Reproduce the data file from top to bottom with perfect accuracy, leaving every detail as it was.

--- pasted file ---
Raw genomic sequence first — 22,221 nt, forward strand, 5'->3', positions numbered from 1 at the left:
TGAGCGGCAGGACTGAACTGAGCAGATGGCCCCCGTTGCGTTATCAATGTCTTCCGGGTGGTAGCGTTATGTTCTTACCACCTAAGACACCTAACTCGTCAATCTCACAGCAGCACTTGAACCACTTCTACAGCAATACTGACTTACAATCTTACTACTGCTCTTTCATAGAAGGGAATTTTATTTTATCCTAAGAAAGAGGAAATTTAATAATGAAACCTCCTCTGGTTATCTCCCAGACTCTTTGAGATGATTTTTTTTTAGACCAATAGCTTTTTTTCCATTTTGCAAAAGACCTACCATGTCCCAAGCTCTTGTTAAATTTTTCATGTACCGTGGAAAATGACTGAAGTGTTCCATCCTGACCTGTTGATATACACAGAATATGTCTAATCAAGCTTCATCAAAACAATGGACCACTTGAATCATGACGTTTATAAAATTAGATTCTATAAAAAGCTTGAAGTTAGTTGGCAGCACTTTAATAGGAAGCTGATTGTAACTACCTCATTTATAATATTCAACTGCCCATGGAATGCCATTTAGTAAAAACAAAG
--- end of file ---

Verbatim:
Raw genomic sequence first — 22,221 nt, forward strand, 5'->3', positions numbered from 1 at the left:
TGAGCGGCAGGACTGAACTGAGCAGATGGCCCCCGTTGCGTTATCAATGTCTTCCGGGTGGTAGCGTTATGTTCTTACCACCTAAGACACCTAACTCGTCAATCTCACAGCAGCACTTGAACCACTTCTACAGCAATACTGACTTACAATCTTACTACTGCTCTTTCATAGAAGGGAATTTTATTTTATCCTAAGAAAGAGGAAATTTAATAATGAAACCTCCTCTGGTTATCTCCCAGACTCTTTGAGATGATTTTTTTTTAGACCAATAGCTTTTTTTCCATTTTGCAAAAGACCTACCATGTCCCAAGCTCTTGTTAAATTTTTCATGTACCGTGGAAAATGACTGAAGTGTTCCATCCTGACCTGTTGATATACACAGAATATGTCTAATCAAGCTTCATCAAAACAATGGACCACTTGAATCATGACGTTTATAAAATTAGATTCTATAAAAAGCTTGAAGTTAGTTGGCAGCACTTTAATAGGAAGCTGATTGTAACTACCTCATTTATAATATTCAACTGCCCATGGAATGCCATTTAGTAAAAACAAAG